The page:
10 Classic Films Critics Originally Hated
"There's no need to see this version of The Thing" - Roger Ebert's original review.
They say no opinion's truly right or wrong, making the job of posting an opinion rather questionable. Ideally, critics get paid for their views due to a studious, well-versed education in film that the standard viewer typically lacks. There is, after all, a titanic difference between a review penned by the likes of Roger Ebert and that of the typical IMDb commenter.
The old concept of critics being able to either make or break a film via the power of opinion is rather over-stated, particularly these days. While heavy duty praise can help elevate a smaller scale feature (just as scathing hatred can damage a major one's reputation from the get go), the ultimate, historical impact of reviews is mostly minor.
Great films cruelly torn a new one in their day may find new light and reinterpretation years later. In turn, a new reception is formed and a movie once considered the utmost trash suddenly finds itself as a beloved classic, tragically misunderstood in its own time. Along with reappraisal, some classics were always gems as far as the audience was concerned with critics simply taking their time in catching up.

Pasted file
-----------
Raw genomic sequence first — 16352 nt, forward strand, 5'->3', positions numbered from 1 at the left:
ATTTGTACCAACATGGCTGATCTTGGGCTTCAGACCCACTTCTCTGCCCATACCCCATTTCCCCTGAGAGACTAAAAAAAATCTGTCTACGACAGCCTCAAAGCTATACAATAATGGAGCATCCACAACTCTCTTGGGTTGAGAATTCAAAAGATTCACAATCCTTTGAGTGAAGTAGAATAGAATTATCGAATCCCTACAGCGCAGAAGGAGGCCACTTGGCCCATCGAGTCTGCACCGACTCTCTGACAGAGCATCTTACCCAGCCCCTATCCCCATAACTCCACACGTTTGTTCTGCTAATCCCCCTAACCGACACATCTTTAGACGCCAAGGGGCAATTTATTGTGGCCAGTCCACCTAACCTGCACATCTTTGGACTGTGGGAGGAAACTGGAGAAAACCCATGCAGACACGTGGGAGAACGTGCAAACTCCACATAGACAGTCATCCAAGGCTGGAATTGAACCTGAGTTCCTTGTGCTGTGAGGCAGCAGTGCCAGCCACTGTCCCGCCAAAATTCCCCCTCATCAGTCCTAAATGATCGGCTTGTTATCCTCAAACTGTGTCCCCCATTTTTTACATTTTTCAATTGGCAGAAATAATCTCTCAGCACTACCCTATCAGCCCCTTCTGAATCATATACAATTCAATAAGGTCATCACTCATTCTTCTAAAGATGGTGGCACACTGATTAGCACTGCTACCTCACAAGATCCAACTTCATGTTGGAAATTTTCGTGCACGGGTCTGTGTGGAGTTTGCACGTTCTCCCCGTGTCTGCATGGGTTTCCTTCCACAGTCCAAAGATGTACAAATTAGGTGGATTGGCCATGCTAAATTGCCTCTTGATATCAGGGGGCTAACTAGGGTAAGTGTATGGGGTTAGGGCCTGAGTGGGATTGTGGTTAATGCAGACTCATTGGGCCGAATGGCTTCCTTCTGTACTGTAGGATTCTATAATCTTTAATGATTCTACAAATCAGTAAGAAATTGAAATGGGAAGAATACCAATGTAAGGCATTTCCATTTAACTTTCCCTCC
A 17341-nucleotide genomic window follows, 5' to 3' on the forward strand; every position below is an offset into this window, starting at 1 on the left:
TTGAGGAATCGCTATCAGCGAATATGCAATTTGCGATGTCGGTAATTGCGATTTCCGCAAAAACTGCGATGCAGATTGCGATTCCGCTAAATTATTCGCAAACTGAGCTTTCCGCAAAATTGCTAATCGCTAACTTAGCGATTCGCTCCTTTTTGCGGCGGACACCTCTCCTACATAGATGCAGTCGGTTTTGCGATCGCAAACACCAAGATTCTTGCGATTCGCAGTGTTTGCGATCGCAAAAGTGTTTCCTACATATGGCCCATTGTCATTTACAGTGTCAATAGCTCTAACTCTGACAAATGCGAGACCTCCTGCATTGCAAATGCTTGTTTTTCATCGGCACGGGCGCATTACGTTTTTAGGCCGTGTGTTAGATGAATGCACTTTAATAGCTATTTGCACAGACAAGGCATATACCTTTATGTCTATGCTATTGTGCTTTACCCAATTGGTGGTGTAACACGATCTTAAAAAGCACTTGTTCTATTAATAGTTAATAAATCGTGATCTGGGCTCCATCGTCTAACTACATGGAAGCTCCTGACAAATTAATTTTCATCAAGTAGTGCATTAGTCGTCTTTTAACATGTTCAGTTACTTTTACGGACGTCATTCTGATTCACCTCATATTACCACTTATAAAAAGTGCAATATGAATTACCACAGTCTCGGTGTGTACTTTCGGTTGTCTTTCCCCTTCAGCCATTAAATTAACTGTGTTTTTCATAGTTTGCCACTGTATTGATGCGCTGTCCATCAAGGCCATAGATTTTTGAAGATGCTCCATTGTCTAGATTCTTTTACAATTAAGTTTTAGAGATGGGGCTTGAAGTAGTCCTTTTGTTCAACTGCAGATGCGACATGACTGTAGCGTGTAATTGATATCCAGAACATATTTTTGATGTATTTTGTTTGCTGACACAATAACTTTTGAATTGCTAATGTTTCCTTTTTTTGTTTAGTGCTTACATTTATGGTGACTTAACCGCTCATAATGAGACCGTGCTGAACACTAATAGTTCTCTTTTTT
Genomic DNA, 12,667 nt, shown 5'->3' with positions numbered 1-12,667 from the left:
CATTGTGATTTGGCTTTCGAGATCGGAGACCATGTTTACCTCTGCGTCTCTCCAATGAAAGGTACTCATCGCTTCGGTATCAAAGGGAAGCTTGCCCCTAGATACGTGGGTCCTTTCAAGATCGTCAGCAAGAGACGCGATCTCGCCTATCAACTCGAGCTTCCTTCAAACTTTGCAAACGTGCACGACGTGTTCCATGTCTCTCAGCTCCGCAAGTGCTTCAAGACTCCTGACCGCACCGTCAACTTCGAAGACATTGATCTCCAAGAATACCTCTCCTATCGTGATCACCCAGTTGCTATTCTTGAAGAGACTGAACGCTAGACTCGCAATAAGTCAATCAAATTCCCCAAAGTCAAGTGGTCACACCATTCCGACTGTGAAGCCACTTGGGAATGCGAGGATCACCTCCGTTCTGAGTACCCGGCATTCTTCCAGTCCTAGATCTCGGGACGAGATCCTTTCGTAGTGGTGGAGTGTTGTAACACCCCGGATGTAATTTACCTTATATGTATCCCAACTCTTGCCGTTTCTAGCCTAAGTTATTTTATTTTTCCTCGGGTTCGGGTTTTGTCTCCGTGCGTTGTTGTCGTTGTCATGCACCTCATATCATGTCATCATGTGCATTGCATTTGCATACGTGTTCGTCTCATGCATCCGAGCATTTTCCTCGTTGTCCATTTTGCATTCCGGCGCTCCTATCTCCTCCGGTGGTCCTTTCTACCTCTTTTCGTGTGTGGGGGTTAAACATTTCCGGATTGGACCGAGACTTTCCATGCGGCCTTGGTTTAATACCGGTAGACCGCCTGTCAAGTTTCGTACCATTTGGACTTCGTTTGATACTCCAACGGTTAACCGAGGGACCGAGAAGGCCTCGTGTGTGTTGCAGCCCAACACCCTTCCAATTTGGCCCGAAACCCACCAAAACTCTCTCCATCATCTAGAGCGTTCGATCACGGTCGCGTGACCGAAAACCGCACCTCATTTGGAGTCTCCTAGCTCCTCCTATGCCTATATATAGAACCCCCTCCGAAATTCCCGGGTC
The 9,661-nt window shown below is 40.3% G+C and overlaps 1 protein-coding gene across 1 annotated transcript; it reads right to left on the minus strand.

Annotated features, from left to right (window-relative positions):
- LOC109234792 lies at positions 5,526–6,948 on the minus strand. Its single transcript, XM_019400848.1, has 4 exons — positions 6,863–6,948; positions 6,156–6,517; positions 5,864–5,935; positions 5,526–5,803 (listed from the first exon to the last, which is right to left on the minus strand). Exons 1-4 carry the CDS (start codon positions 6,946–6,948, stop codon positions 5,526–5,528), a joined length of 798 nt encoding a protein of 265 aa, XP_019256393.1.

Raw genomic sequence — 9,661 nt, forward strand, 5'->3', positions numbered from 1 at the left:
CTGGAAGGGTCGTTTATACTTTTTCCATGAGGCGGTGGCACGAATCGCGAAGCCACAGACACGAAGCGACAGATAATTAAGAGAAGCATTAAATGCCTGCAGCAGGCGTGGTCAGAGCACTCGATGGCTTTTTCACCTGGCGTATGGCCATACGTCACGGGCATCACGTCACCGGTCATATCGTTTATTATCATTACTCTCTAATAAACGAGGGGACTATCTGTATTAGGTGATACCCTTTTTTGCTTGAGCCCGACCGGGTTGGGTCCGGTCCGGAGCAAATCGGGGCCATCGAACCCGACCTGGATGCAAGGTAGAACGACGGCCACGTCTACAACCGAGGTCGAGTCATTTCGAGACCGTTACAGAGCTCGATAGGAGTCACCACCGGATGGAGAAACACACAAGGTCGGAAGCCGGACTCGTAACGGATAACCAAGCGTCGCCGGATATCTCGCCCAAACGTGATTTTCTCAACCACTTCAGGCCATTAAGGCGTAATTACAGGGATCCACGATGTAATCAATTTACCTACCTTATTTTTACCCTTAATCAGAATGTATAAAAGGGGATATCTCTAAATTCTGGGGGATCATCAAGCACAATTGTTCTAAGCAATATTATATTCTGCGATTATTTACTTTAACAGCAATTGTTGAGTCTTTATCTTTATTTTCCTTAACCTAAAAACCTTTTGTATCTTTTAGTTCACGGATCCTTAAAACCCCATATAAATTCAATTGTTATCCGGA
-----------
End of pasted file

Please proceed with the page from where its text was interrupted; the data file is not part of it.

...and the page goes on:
10. It's A Wonderful Life (1946)
Many critics believed Hollywood titan Frank Capra had lost his mojo with this Christmas extravaganza. Released shortly after the end of World War II, It's A Wonderful Life was intended as an uplifting, life-affirming drama. Instead, it was widely dismissed as saccharine and cheesy with many struggling to take its sentimentality seriously.
Even the FBI got their digs in thanks to Lionel Barrymore's villainous, Scrooge-incarnate performance as the banker Mr Potter. With the Cold War gearing up already, the Bureau claimed that the Potter character was an example of Communist propaganda designed to incite distrust and even hatred towards the upper class.
The poor reviews added to the film's box office setbacks, with it not even approaching breaking even. Despite several Academy Award nominations, the film ultimately fell by the wayside for many years until its entry into the public domain. With its broadcast unencumbered by royalties and licensing, it reached a wide audience on the small screen from 1976 onwards.
With the benefit of hindsight, Capra's personal favourite effort was reappraised as arguably the greatest and most important holiday film out there.